In July 2005 international mathematical community heard about Mexico (and the Mayan culture) through the city of Mérida hosted the International Mathematics Olympiad, maximum to which they aspire to reach teens who have decided to study mathematics from a sporting point of view.

Merida (and the Yucatan peninsula) evoke "natural" (at least here in Mexico) Maya culture, and in particular, Chichen-Itza (and the pyramid of Kukulkan) - a of impossible to ignore the traces of a glorious past, a vanished culture. (The photo is of José Muñoz Porras, who happens to accompany the delegation of Taiwan during the week of competition.)

But let me comment on the problem 5 of the competition, an issue that touched Jesus Rodriguez Viorato review and who promised to work that problem before he himself said in a talk by Congress of the Mexican Mathematical week from 24 to 28 October 2005.

The problem

Let ABCD be a convex quadrilateral with sides BC and AD equal and not parallel. E and F are points on sides BC and AD respectively such that BE = DF. The lines AC and BD intersect P, the lines DB and EF intersect at Q, the lines EF and AC intersect at R. Consider all triangles PRQ as E and F vary. Circuncírculos demonstrate that these triangles have another common point other than P.

Comments exploratory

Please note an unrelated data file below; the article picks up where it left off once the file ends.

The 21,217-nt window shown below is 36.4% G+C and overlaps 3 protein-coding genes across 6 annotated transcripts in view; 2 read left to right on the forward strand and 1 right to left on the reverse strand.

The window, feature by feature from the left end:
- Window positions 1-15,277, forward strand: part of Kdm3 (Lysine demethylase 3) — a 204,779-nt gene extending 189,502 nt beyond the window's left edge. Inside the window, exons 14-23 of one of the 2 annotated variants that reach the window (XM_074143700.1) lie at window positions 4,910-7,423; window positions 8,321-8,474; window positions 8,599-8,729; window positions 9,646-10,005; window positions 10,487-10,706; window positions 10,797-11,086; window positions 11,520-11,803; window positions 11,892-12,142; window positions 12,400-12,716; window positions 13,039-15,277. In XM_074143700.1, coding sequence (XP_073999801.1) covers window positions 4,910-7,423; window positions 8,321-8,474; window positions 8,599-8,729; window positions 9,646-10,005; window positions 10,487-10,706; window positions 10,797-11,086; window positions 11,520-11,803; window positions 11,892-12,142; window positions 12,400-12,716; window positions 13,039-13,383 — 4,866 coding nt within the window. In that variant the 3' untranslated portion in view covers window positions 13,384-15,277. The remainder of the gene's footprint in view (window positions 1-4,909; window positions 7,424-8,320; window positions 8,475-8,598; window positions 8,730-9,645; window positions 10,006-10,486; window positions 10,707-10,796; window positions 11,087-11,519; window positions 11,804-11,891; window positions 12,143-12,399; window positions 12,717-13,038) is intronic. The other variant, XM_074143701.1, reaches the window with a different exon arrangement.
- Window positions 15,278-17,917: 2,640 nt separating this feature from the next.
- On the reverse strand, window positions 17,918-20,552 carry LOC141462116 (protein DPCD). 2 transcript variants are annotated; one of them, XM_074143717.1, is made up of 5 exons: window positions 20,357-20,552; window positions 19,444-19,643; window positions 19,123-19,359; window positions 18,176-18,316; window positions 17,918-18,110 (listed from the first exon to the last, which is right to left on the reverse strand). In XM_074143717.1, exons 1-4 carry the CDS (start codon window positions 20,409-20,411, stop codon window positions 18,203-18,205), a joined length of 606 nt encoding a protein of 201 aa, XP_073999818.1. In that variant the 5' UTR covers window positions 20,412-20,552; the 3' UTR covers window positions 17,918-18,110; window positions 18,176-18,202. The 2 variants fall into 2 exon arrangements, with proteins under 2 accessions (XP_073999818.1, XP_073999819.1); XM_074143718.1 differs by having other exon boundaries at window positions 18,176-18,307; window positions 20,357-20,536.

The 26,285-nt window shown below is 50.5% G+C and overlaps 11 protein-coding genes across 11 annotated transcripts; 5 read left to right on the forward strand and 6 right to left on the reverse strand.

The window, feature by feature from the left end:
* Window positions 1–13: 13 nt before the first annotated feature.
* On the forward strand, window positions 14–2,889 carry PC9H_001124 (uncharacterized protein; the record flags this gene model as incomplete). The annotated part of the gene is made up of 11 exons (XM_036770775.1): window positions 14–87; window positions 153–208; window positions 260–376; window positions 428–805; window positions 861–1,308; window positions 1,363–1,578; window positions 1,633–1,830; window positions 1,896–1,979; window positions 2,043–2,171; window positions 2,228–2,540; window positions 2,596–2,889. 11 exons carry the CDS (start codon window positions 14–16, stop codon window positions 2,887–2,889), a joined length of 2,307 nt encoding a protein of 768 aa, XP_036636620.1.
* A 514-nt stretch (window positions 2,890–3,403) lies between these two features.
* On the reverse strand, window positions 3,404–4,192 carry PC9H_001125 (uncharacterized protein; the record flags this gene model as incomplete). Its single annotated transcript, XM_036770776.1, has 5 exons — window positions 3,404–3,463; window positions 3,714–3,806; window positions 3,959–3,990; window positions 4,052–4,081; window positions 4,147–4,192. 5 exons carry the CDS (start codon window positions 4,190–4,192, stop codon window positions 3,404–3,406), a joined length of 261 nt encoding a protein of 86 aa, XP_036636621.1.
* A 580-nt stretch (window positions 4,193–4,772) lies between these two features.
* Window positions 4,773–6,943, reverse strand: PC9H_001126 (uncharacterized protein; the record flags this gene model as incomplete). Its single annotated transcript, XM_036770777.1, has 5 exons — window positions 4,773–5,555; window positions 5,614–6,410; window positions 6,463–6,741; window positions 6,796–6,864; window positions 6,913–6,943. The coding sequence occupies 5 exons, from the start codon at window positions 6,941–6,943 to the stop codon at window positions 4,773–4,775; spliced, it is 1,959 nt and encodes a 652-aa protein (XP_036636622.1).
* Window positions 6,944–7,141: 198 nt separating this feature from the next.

The first thing you have to do in competition issues is an act of faith: what is being asked to prove is true. In this case, if requested to demonstrate that there is another common point to the PQR circuncírculos is that it exists. And the first task is to guess what that point is, tentatively characterize it then goes on to show that this is indeed the other point.

A good figure (well designed) can help. In fact, active exploration is needed on the initial figure. A good attitude for the solution of problems of competition is to reason as follows: if there is another point (and there must be since it is asking for your show) then that point must be one of those belonging to the configuration of the initial figure or likely to be characterized well in it.

For example, a point of intersection of two geometric objects can be generated from the figure. (It's like saying "! Looking for a mathematician!" And one that has to do is look at where the mathematicians tend to be - For example, at the Institute of Mathematics. I mean the places where we can find with probability one.)